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The Washington Naval Treaty of 2012 Pt 1

March 8, 2010

Battleships Nelson and Rodney are fondly remembered as "the Cherrytree Class" (they were cut down by Washington!). Author Emoscopes via Wikipedia Commons

“Well, this one is hard to believe. The Russian Navy is planning to have a new nuclear-powered aircraft carrier (CVN) in service by 2020. Also, they’re projecting a class totaling three to six 60,ooo ton displacement CVNs. Given the moribund nature of the Russian economy and the abject condition of the Russian shipbuilding industry then this seems more akin to fantasy than reality.”

D.E. Reddick

Hello, I am from the Navy and I am a Spendaholic.

When are the major navies of the World, including Britain, China, India, Russia, and the USA going to admit they have a problem and stop building ships they can’t afford, and really do not need? These vessels of monolithic price, absorbing sparse resources have little purpose other than to compete with one another, to raise international tensions, and might even be at risk from smaller, less cheaper weapons. In this they remind us of the battleships of 100 years ago which initially appeared invincible and indispensable but were mostly gone by as soon as the mid 20th Century.

All this budget blindness seems familiar, taking us back some 90 years. After ruinous land wars in which the old Colonial Empires of Europe teetered on bankruptcy, some like Germany and Russia having completely collapsed, amazingly a renewed naval arms race began much like the earlier one that started World War 1. America was then feeling its oats as a new superpower, while Japan very much was a Great Power wannabe. Each of the latter had started major battleship construction programs pre-war and now restarted their bid to replace the UK as Queen of the Seas.

The mighty British Lion, down but not out, responded in kind, drawing up even more impressive battleships and battlecruisers, designed from the lessons of the recent conflict. It was mostly for bluff, since the Empire was already heavily indebted to America who she sought to out-build (reminding us of the USA and China today). Fortunately for the world, the bluff worked, and it was the Americans who started the process for naval reductions that prevented a renewed world war.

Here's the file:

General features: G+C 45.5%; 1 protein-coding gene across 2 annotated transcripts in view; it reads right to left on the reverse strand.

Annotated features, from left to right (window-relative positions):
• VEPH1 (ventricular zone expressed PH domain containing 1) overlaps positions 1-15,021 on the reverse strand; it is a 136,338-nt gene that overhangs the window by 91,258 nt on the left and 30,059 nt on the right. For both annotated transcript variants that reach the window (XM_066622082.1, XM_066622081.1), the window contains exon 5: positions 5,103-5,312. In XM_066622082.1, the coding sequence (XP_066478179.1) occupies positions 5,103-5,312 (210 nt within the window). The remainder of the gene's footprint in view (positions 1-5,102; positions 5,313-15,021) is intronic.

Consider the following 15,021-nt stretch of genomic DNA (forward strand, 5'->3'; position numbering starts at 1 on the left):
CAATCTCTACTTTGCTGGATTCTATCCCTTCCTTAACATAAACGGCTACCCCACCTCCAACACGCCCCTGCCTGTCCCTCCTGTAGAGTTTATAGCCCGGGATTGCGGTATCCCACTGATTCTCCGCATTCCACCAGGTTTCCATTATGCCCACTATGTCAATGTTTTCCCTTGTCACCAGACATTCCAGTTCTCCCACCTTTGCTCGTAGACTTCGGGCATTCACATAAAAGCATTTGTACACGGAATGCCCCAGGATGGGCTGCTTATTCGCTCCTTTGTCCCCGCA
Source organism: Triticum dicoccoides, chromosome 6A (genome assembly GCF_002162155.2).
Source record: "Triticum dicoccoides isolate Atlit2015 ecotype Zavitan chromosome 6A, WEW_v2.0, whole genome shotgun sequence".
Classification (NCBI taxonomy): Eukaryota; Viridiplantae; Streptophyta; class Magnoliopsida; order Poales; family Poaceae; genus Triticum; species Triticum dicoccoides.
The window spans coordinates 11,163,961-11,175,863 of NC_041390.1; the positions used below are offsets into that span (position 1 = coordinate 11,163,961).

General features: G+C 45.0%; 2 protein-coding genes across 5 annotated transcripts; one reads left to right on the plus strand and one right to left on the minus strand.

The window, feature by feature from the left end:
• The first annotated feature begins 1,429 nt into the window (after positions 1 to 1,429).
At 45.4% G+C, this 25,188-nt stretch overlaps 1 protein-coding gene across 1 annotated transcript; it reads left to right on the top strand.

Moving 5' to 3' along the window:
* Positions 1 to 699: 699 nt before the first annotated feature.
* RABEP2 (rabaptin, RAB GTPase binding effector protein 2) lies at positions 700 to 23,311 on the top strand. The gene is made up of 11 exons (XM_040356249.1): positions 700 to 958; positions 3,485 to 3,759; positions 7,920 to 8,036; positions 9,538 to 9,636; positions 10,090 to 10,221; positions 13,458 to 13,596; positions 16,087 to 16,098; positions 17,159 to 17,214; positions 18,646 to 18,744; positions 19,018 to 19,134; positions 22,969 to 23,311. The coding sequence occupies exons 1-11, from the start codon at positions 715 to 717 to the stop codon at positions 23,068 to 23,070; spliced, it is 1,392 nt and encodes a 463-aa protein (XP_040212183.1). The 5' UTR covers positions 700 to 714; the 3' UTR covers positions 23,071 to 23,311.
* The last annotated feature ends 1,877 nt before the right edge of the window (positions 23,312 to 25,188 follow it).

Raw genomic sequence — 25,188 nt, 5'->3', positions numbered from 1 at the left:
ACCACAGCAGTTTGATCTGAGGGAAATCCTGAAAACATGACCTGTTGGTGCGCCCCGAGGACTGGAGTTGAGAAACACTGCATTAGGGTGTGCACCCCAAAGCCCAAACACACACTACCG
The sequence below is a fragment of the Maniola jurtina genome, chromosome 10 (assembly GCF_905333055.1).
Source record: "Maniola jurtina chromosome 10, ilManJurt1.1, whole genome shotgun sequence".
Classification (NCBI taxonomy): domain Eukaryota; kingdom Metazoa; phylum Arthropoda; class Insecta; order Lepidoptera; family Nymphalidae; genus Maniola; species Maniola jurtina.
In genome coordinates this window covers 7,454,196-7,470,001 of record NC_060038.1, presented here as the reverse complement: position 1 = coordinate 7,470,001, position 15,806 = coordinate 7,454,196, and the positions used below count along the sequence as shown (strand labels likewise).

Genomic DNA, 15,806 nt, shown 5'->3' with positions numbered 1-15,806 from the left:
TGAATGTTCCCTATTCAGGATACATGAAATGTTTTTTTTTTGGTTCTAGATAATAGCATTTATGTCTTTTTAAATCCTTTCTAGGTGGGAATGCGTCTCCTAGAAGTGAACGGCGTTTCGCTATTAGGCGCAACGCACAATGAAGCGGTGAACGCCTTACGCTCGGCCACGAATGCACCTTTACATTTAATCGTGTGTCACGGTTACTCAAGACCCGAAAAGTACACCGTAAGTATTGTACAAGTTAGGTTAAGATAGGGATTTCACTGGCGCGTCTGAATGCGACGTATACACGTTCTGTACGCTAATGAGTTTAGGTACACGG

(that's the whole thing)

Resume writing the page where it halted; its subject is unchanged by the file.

South Dakota BB-49, cancelled in 1922.

The Washington Naval Treaty of 1922 saw the greatest destruction of warships in all history, except for peaceful reasons instead of warfare. It placed a tonnage limit on the major navies, especially in terms of battleship tons and limited the size of gun caliber. Battleships could only be replaced after they reached an age of 20 years, with a few exceptions, such as Britain allowed to build 2×16 inch armed ships (the above HMS Nelson class) as with American and Japanese vessels so armed. Aircraft carriers were recognized as prime assets of the fleet even though only a handful of them were operational and the USN possessed only a single small example. The ongoing confused design of cruisers was rectified by limiting them to 10,000 tons with of gun armament up to 8 inches.

Time for Another Conference

As with the Washington Treaty of 90 years ago, the US and UK would have much to gain from a modern agreement in this new century. It would halt the practice of naval shipbuilding creating successive classes of ships which are ever larger, fewer in number, and technically faulty when delivered. For example, the destroyer of 1921 averaged about 1000 tons in weight, or about the size of a corvette in 2010. In contrast, the Royal Navy and USA construct ships ranging from 7000-9500 tons, or about the size of a large cruiser from the previous era. Also, the 33,000 ton carriers of the American Lexington class, considered huge for the times would be dwarfed today by the Nimitz class supercarrier.

This would not be a problem except there has been few if any orders for vessels to replace the old “tin cans”, the small warships in numbers for the essential roles of sea control, everyday patrolling, and nautical policing. The ongoing neglect of the flotilla is stark, seeing these are the kind of vessels most in demand to face low tech threats, especially in the Middle East. Their lack has allowed a tide of piracy and smuggling to rise on the high seas, portending anarchy, while the Great Powers are distracted by traditional Big Wars and peer competition.

As in 1922, America has all the cards on her side since about 1991 she has been in a naval race with herself. Really, compared to the rest of the world, there is no rival with a like fleet, nor are there any projected for the foreseeable future. No nation has as many nuclear submarines. No other navy deploys a fully serviceable large deck compared to any one of her 11 supercarriers. Neither are there any destroyers in comparable numbers of her mighty DDG-51 Burke class, 62 built or building, and the 22 Ticonderoga class Aegis cruisers. Only a handful of ships are even technically comparable and these possessed by our close allies.

Tomorrow-Proposals for a New Naval Treaty

18 Comments leave one →
  1. Mczosch permalink
    March 9, 2010 4:35 am

    While we are at historical analogies… one less obvious coming to my mind is the situation in England in the first half of the 17th century.